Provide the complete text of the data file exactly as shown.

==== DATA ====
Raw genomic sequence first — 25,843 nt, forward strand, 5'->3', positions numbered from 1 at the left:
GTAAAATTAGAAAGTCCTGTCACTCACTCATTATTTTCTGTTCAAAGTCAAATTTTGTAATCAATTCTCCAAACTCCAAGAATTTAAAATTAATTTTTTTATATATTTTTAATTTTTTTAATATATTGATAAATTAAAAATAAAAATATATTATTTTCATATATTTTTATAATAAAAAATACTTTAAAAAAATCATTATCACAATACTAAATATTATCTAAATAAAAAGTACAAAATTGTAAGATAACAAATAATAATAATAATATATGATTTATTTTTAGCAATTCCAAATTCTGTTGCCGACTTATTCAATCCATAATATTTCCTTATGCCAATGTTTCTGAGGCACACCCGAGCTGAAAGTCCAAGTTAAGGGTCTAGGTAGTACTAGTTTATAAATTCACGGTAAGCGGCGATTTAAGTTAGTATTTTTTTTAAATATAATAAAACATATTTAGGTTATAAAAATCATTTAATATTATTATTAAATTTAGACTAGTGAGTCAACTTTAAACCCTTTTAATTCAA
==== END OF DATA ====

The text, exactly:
Raw genomic sequence first — 25,843 nt, forward strand, 5'->3', positions numbered from 1 at the left:
GTAAAATTAGAAAGTCCTGTCACTCACTCATTATTTTCTGTTCAAAGTCAAATTTTGTAATCAATTCTCCAAACTCCAAGAATTTAAAATTAATTTTTTTATATATTTTTAATTTTTTTAATATATTGATAAATTAAAAATAAAAATATATTATTTTCATATATTTTTATAATAAAAAATACTTTAAAAAAATCATTATCACAATACTAAATATTATCTAAATAAAAAGTACAAAATTGTAAGATAACAAATAATAATAATAATATATGATTTATTTTTAGCAATTCCAAATTCTGTTGCCGACTTATTCAATCCATAATATTTCCTTATGCCAATGTTTCTGAGGCACACCCGAGCTGAAAGTCCAAGTTAAGGGTCTAGGTAGTACTAGTTTATAAATTCACGGTAAGCGGCGATTTAAGTTAGTATTTTTTTTAAATATAATAAAACATATTTAGGTTATAAAAATCATTTAATATTATTATTAAATTTAGACTAGTGAGTCAACTTTAAACCCTTTTAATTCAA